This church was built in 1875 and is a typical example of rural New Zealand churches of its era. It is still in use and beautifully preserved and maintained outside and in. This part of the North Island was originally settled by Europeans who purchased the land from local Maori and opened up large sheep runs. This was achieved peacefully because the local iwi believed that European settlement would offer them protections against the aggressions of the Taranaki tribes, and because some important tribal chiefs were converted to Christianity by William Colenso.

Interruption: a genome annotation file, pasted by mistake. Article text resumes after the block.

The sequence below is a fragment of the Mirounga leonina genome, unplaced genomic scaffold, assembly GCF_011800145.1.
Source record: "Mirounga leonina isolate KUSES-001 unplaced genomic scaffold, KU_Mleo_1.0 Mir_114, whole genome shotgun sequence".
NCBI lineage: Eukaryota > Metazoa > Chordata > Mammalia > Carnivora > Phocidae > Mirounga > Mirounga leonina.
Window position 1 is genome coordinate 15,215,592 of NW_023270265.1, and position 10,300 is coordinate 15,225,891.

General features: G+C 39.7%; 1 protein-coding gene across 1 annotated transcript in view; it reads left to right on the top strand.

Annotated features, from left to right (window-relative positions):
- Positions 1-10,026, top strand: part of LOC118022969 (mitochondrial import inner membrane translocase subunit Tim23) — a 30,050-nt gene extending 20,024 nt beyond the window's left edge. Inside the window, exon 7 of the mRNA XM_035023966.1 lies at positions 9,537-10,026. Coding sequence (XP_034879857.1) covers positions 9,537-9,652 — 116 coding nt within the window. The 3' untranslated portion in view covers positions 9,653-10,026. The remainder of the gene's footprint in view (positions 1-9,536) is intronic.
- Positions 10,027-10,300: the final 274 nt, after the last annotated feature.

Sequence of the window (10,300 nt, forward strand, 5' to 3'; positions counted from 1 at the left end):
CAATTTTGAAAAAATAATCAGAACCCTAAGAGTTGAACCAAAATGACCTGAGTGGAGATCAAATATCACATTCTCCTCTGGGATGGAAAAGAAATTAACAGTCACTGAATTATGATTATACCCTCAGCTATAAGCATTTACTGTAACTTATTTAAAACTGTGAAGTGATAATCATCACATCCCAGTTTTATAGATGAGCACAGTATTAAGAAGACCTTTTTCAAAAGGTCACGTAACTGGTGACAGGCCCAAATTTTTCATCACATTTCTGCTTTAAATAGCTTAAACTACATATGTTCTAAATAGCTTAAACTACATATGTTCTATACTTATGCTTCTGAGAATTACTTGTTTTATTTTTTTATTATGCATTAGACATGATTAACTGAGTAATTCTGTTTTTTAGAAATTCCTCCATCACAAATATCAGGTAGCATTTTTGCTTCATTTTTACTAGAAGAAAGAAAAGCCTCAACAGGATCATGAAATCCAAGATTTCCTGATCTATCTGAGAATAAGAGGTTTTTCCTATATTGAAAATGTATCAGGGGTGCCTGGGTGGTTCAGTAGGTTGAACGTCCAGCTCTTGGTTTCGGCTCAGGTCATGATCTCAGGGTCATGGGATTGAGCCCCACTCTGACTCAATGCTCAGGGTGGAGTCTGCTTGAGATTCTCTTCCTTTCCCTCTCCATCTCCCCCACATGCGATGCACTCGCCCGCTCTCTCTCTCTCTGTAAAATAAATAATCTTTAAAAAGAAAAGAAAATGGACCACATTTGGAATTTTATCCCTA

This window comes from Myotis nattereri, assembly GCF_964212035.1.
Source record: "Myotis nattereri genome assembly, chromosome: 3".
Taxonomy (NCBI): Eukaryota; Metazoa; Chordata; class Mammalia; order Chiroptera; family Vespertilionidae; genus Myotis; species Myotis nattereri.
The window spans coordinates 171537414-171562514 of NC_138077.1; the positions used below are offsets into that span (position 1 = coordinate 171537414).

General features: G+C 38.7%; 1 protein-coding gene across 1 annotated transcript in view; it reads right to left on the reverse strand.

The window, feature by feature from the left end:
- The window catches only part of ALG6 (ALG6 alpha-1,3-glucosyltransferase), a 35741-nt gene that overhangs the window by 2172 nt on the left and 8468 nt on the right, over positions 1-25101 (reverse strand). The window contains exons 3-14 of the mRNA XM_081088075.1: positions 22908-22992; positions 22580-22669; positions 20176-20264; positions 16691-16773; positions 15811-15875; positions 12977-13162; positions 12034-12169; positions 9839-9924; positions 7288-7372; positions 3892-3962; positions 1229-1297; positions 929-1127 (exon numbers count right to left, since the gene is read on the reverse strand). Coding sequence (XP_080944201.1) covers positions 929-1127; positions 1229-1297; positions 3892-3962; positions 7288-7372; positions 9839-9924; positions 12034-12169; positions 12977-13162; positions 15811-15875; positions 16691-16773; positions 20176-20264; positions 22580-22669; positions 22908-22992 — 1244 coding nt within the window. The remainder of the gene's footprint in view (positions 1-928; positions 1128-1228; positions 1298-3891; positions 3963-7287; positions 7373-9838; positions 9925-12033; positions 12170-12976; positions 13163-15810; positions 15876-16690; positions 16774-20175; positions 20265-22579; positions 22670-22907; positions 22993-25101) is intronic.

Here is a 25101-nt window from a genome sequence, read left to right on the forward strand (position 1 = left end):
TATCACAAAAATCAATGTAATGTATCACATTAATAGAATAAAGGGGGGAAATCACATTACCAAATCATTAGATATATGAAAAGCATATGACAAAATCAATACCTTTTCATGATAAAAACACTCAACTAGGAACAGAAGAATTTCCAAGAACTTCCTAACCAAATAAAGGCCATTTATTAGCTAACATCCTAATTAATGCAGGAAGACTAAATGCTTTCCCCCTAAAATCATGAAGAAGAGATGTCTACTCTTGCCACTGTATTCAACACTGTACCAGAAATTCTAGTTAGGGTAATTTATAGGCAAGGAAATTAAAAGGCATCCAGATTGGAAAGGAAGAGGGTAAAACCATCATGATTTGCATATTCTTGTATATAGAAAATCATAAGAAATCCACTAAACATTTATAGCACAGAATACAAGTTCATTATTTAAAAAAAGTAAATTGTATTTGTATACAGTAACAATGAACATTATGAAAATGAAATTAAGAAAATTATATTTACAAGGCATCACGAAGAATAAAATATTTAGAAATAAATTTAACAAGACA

This church was built as a chapel for a single farm and its workers. That is why it is not in a village. This history reminds me of many estate churches in England - for example that at Parham in West Sussex where my son got married.
We couldn't get inside because it was locked, but the interior woodwork is a must for a return visit!